Stress reactivity and coping in seasonal and nonseasonal depression.
Stress, stress reactivity, and coping skill use were examined in individuals with seasonal depression, nonseasonal depression, and nondepressed controls. Although participants in the two depressed groups reported using more avoidance coping strategies than controls, only participants in the seasonal depressed group reported using more season-specific coping (i.e., light-related strategies) than participants in the nonseasonal depressed and control groups. Individuals in the seasonal depressed group also reporting using acceptance coping strategies less frequently than individuals in the control group. Only participants in the nonseasonal depressed group, however, exhibited greater psychophysiological arousal in reaction to a laboratory stressor (i.e., unsolvable anagram task) when compared to participants in the seasonal and nondepressed control groups. Participants in both depressed groups reported greater impact of negative life events during the past 6 months than did controls. Similarities and differences in the two types of depression may have implications for the conceptualization and treatment of seasonal depression.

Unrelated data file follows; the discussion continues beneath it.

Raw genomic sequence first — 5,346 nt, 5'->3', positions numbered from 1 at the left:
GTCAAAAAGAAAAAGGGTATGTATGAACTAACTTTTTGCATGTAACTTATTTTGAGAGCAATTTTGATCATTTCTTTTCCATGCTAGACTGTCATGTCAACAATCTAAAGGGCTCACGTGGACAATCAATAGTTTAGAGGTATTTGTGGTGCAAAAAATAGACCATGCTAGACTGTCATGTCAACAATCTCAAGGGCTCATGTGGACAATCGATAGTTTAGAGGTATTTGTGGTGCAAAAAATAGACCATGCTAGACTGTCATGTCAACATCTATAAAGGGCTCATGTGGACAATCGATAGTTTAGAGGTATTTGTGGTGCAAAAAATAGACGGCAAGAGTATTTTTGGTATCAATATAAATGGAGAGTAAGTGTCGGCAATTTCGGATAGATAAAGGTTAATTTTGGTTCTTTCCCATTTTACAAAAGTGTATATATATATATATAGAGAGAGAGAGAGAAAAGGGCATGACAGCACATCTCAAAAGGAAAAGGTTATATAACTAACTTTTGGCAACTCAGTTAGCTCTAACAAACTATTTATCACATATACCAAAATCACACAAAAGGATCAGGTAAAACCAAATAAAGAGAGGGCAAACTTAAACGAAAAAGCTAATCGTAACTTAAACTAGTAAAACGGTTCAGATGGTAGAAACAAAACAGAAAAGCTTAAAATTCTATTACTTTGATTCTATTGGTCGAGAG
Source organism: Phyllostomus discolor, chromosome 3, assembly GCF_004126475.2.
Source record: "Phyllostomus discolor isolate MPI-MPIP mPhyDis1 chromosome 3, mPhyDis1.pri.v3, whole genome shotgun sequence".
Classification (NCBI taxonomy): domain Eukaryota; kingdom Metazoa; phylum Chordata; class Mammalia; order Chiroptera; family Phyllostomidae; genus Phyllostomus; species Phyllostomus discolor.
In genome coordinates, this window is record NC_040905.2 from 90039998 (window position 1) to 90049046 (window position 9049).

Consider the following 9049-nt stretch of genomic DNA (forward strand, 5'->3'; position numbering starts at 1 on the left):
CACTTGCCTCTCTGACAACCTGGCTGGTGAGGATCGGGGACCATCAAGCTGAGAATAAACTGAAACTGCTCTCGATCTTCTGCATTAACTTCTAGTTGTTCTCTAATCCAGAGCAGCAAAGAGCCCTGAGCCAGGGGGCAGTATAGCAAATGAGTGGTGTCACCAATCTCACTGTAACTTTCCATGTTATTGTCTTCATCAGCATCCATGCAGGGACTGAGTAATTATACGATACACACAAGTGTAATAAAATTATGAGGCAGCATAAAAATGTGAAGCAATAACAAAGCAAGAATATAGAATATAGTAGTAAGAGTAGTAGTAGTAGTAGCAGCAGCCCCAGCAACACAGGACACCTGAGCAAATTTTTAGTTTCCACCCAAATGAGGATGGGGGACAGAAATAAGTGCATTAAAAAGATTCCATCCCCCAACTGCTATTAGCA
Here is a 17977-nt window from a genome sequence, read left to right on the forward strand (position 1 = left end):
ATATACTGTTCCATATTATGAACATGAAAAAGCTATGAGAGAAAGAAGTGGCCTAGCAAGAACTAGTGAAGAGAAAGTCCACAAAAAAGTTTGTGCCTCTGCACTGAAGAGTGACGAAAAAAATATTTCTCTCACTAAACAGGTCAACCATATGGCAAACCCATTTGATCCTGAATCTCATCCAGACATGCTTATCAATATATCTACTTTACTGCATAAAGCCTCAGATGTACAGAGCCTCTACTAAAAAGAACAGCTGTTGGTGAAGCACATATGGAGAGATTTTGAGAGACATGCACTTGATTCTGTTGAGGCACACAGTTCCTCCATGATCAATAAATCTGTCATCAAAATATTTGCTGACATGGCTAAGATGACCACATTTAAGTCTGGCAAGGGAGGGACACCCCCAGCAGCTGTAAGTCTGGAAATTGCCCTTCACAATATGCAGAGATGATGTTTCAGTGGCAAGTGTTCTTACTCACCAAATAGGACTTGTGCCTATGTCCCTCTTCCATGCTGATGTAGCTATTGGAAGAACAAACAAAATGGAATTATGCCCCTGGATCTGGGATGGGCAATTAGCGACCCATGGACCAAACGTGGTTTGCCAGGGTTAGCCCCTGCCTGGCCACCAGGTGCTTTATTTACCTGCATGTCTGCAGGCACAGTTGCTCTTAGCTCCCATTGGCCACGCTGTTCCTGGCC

Sigmon, ST; Pells, JJ; Schartel, JG; Hermann, BA; Edenfield, TM; LaMattina, SM; Boulard, NE; Whitcomb-Smith, SR
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